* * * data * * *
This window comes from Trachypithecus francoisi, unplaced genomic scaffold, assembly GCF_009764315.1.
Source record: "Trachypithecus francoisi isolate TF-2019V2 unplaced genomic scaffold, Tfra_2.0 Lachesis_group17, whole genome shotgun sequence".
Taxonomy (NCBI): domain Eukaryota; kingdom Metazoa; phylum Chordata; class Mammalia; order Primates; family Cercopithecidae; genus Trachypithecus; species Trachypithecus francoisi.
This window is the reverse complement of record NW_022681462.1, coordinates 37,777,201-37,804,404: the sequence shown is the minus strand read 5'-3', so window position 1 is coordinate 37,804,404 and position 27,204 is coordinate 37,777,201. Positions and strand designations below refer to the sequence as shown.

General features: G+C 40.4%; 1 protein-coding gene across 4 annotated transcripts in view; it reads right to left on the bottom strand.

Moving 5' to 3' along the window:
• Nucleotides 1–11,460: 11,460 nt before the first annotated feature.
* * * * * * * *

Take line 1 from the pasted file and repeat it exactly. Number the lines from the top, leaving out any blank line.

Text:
This window comes from Trachypithecus francoisi, unplaced genomic scaffold, assembly GCF_009764315.1.